Awhile back we had a pretty significant series of issues with our Lync implementation that took some time to resolve. Now that it is, I thought I’d write up something for one of them to help others that have run into the same problem so that it can be fixed up once and for all.
Note: these notes come from my own personal experience with a dash of a case we had open with MSFT at the time.
Lync, for those of you who aren’t familiar with it, is Microsoft’s corporate instant messenger suite – which brings voice, (both individual and conferencing), sharing, and IM into one package. If there was ever any program I’ve ever used that’s changed how I work, this is it. Calls, conferences, desktop sharing, all from the same app. Truly well done.
That’s on the front end.
On the backend, however, it gets a little more involved – and for those running the app, there’s a lot of reporting that will allow you to monitor things like call quality, what the system is doing, and if there is trouble in paradise, as it were, you can use this reporting to start narrowing down the issues you’re running into, and that will help you both troubleshoot and resolve them.
And that’s the part that was giving us trouble.
It’d work for a bit, then give us weird errors, and the folks trying to troubleshoot global call/connection issues were completely blocked. So they were frustrated, and we needed to figure out how to fix it – not just this once, but fix it period.
Lync reporting, when we got to the Monitoring Dashboard report, would often render an error like this:
If you can’t read the image, there are two error messages:
“Report processing stopped because too many rows in summary tables are missing in the call detail recording (CDR) database. To resolve this issue, run dbo.RtcGenerateSummaryTables on the LcsCDR database.”
“Report processing stopped because too many rows in summary tables are missing in the Quality of Experience (QoE) database. To resolve this issue, run dbo.RtcGenerateSummaryTables on the QoEMetrics database.”
Bottom line – the error is the same: Some level of activity that’s been happening on the server is not reflected in the troubleshooting reports you want – and the error message has both good and bad parts to it.
The good: As far as error messages go, this one is surprisingly clear. Basically do what it says, and, depending on how much it has to summarize, it takes a few minutes and sums up a bunch of information that is amazingly useful in the reports our Lync team needs.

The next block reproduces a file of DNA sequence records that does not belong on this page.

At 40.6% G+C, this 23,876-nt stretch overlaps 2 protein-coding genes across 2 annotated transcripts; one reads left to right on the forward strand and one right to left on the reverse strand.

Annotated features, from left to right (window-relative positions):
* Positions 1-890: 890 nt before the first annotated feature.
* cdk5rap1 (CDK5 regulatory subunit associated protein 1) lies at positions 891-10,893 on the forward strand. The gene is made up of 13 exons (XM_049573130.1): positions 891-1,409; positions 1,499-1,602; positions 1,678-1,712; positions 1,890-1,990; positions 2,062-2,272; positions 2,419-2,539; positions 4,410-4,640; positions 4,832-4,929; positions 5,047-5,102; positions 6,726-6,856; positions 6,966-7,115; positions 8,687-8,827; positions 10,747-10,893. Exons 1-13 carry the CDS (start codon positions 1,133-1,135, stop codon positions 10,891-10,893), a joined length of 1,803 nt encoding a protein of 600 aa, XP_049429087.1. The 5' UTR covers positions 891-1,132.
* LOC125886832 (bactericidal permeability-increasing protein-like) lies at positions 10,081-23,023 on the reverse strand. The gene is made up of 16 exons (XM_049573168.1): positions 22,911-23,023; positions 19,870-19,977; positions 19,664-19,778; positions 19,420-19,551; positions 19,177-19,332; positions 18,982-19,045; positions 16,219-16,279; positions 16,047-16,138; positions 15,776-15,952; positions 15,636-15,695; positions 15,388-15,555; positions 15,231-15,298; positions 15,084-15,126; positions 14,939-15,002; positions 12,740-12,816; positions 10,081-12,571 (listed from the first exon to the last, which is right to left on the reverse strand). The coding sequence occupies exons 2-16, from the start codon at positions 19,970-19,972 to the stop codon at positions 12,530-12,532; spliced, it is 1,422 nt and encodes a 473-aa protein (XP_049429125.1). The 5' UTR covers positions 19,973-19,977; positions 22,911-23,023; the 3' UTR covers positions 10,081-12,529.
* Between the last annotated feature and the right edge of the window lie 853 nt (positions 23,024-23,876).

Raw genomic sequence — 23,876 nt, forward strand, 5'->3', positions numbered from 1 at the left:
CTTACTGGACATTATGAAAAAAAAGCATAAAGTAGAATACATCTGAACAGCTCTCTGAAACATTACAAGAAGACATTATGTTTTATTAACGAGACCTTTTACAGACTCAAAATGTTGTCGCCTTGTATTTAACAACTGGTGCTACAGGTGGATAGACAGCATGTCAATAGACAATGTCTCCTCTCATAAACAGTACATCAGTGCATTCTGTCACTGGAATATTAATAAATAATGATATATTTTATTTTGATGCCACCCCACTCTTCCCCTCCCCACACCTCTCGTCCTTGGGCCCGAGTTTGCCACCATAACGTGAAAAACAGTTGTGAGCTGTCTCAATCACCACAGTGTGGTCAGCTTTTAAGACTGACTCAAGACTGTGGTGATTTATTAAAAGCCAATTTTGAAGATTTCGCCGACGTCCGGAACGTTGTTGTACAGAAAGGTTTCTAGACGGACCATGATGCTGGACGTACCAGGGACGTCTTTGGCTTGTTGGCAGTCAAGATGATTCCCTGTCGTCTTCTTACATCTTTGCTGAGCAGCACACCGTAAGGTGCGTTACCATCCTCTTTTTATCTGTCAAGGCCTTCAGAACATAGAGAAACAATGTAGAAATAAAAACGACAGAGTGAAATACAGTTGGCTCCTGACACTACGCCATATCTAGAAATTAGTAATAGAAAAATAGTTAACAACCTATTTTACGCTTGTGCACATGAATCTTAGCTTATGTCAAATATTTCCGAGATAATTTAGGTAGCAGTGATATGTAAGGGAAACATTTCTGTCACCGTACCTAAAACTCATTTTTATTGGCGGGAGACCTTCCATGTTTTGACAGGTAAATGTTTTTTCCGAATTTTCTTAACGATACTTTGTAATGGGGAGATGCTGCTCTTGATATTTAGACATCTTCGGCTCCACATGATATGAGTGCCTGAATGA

The bad: It exposes names of objects that someone might not actually want to have exposed, though people who see this are often the people who need to, so it’s a bit of a two edged sword. The other thing is that there’s nothing to give us any indication of how often what’s mentioned in the message needs to run. I figured (as did many of the others who’ve run into this) there was some process that called this set of stored procedures at some defined period, but from what I saw in my research and what I experienced myself, that was not happening for the folks who were running into this. On a hunch, while was on a call with MSFT on a related issue, I discovered that the stored procedure referenced in the above screenshot needs to be run at least daily.
Well that’s not hard…
So my suggestions below are based on the following assumptions:
That you’ve got SQL installed on your server with SQL Agent running – this was something that seemed to be the culprit in a lot of the issues in the links above.
We depend on SQL Agent to run our automation, so it was running but the process/job/scheduler to run the needed code wasn’t there at all. The below instructions fix that.
So I created a SQL job, and scheduled it to run once daily. Since the stored procedures are in different databases, I just wrote the execution commands (below) fully qualified, so you could do the same.
I also created some output files on the jobs just to be sure I could monitor what the jobs were doing for the first little bit, and guess what?
So – if you’re experiencing the issues described above and don’t have a job scheduled on your Lync SQL Server, do this:
- Create a SQL job on the SQL server that has your QoEMetrics and LcsCDR databases on it.
- Give the job a name that makes sense and fits your job naming conventions..
- I named mine: Lync Reporting Monitoring Dashboard Summary Numbers
- Put something like the below in the description field so that once the braincells you’re now using to solve this problem have been overwritten, you’ll still have a clue as to why you did this:
- LYNC – Error appears in reporting when tables haven’t been populated frequently enough. This code was missing and it is confirmed that it needed to be run daily with MSFT. It is scheduled as such. Questions? Contact <you or your SQL operations team>
- Click on ‘steps’
- Add one step – you’ll have to name it… I named mine: RTC Generate Summary Tables – because that’s what it does.
- I leave the database set to master and paste the following code in.
–this code should be run daily per MSFT
- If you want an output file, find your log drive and paste this in there (editing the <drivepath> below as appropriate):
- <drivepath>\MSSQL\Log\LyncPopulateSummaryTables_$(ESCAPE_SQUOTE(JOBID))_$(ESCAPE_SQUOTE(STEPID))_$(ESCAPE_SQUOTE(STRTDT))_$(ESCAPE_SQUOTE(STRTTM)).txt (that’s a little snippet from some of the best code I’ve seen at http://ola.hallengren.com)
- I scheduled mine to run at some hour when I’m asleep – and it now takes about 12 seconds to run daily. You may want to adjust the schedule as needed for your environment
- Do that, and you should be able to forget about that report, and your Lync team should be able to know that it’s there every day – whenever they need it.
Take care – and good luck.